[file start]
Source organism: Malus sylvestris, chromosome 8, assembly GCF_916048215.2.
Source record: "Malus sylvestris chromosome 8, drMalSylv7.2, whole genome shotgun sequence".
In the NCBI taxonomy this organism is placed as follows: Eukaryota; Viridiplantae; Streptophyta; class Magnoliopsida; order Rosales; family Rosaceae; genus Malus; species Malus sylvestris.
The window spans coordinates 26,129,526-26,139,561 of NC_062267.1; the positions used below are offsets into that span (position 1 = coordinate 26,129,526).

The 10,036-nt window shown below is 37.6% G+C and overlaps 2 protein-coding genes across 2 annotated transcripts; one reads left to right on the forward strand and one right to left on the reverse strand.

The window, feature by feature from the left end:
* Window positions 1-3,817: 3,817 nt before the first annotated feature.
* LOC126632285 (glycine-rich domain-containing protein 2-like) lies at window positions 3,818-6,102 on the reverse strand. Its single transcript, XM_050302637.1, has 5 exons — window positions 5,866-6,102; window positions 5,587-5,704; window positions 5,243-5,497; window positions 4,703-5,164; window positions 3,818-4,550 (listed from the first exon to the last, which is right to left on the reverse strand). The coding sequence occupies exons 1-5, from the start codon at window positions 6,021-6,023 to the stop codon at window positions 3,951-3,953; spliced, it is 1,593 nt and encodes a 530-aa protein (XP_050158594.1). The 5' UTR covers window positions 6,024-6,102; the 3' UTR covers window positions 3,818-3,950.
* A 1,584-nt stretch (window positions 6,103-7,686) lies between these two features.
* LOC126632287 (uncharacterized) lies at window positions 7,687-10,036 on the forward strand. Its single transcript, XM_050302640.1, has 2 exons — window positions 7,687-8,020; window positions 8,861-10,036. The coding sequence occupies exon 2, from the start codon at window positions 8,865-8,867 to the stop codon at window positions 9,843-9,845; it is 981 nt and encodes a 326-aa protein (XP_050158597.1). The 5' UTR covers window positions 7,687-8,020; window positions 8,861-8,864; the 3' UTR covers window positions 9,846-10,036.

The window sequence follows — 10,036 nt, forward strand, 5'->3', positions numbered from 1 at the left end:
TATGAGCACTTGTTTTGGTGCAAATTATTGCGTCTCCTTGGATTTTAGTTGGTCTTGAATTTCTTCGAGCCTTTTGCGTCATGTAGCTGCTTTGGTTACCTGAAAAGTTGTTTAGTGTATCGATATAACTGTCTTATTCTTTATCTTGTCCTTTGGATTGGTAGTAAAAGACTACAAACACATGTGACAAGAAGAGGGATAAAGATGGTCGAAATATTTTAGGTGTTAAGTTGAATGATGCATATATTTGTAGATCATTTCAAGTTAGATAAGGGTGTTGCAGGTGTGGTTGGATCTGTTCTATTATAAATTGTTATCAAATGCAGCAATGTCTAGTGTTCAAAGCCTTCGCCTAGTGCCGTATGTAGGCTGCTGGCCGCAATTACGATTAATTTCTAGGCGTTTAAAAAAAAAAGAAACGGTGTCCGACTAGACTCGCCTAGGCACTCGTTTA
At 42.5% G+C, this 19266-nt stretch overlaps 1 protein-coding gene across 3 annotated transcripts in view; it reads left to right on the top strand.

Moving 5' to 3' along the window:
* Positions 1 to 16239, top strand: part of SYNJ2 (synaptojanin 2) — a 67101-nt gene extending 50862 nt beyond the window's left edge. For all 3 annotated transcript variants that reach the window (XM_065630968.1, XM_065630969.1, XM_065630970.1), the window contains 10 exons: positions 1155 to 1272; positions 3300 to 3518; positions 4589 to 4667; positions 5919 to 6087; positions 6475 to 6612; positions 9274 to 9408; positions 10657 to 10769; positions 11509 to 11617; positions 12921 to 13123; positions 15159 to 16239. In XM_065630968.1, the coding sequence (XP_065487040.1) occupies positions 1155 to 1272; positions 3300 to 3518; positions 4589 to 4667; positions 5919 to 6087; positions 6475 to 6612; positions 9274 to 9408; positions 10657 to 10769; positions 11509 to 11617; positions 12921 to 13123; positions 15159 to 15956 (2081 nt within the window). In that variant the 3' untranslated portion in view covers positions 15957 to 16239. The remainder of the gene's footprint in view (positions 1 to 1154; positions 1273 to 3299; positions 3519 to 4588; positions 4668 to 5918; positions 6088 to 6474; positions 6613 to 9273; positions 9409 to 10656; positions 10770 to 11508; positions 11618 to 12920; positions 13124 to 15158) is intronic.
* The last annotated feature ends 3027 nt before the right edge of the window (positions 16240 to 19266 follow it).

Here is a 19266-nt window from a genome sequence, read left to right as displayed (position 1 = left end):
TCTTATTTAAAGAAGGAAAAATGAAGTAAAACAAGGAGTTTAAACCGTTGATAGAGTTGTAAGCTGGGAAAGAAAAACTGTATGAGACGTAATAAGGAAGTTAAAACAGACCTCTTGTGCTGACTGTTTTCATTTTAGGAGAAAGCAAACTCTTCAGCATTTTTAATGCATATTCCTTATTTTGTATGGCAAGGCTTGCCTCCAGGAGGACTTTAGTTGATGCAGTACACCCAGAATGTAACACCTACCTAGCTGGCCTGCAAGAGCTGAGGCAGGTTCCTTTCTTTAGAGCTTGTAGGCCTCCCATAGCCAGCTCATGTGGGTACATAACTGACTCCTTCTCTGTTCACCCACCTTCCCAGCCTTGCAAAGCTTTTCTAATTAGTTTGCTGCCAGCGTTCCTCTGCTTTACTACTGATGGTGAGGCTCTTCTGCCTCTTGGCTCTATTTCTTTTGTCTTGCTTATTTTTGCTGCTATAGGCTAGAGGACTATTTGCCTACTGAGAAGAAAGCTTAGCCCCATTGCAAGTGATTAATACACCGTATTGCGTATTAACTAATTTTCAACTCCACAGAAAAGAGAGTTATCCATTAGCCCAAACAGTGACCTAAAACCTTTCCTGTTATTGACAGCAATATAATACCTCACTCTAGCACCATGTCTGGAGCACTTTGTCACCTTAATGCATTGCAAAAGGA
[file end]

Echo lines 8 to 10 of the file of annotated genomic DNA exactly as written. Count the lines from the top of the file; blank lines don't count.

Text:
* LOC126632285 (glycine-rich domain-containing protein 2-like) lies at window positions 3,818-6,102 on the reverse strand. Its single transcript, XM_050302637.1, has 5 exons — window positions 5,866-6,102; window positions 5,587-5,704; window positions 5,243-5,497; window positions 4,703-5,164; window positions 3,818-4,550 (listed from the first exon to the last, which is right to left on the reverse strand). The coding sequence occupies exons 1-5, from the start codon at window positions 6,021-6,023 to the stop codon at window positions 3,951-3,953; spliced, it is 1,593 nt and encodes a 530-aa protein (XP_050158594.1). The 5' UTR covers window positions 6,024-6,102; the 3' UTR covers window positions 3,818-3,950.
* A 1,584-nt stretch (window positions 6,103-7,686) lies between these two features.
* LOC126632287 (uncharacterized) lies at window positions 7,687-10,036 on the forward strand. Its single transcript, XM_050302640.1, has 2 exons — window positions 7,687-8,020; window positions 8,861-10,036. The coding sequence occupies exon 2, from the start codon at window positions 8,865-8,867 to the stop codon at window positions 9,843-9,845; it is 981 nt and encodes a 326-aa protein (XP_050158597.1). The 5' UTR covers window positions 7,687-8,020; window positions 8,861-8,864; the 3' UTR covers window positions 9,846-10,036.